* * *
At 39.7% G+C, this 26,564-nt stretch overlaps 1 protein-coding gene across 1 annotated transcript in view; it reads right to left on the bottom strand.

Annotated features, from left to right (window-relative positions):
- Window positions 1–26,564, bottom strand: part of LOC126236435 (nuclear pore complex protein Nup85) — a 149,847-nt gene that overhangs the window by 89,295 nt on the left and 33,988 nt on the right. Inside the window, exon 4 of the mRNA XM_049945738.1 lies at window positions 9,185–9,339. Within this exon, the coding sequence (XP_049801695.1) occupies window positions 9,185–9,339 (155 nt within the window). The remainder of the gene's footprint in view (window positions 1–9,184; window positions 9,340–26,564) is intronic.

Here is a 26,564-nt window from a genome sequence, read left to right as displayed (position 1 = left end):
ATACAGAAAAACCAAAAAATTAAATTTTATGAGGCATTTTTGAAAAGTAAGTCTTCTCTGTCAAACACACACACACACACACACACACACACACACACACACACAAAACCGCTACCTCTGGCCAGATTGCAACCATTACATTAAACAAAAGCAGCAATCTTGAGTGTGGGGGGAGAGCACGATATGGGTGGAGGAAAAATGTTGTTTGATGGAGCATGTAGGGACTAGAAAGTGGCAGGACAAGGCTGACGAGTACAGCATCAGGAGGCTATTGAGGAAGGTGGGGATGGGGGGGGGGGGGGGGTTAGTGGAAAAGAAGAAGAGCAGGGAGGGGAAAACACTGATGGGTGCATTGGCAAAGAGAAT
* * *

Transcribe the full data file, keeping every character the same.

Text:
At 39.7% G+C, this 26,564-nt stretch overlaps 1 protein-coding gene across 1 annotated transcript in view; it reads right to left on the bottom strand.

Annotated features, from left to right (window-relative positions):
- Window positions 1–26,564, bottom strand: part of LOC126236435 (nuclear pore complex protein Nup85) — a 149,847-nt gene that overhangs the window by 89,295 nt on the left and 33,988 nt on the right. Inside the window, exon 4 of the mRNA XM_049945738.1 lies at window positions 9,185–9,339. Within this exon, the coding sequence (XP_049801695.1) occupies window positions 9,185–9,339 (155 nt within the window). The remainder of the gene's footprint in view (window positions 1–9,184; window positions 9,340–26,564) is intronic.

Here is a 26,564-nt window from a genome sequence, read left to right as displayed (position 1 = left end):
ATACAGAAAAACCAAAAAATTAAATTTTATGAGGCATTTTTGAAAAGTAAGTCTTCTCTGTCAAACACACACACACACACACACACACACACACACACACACACAAAACCGCTACCTCTGGCCAGATTGCAACCATTACATTAAACAAAAGCAGCAATCTTGAGTGTGGGGGGAGAGCACGATATGGGTGGAGGAAAAATGTTGTTTGATGGAGCATGTAGGGACTAGAAAGTGGCAGGACAAGGCTGACGAGTACAGCATCAGGAGGCTATTGAGGAAGGTGGGGATGGGGGGGGGGGGGGGGTTAGTGGAAAAGAAGAAGAGCAGGGAGGGGAAAACACTGATGGGTGCATTGGCAAAGAGAAT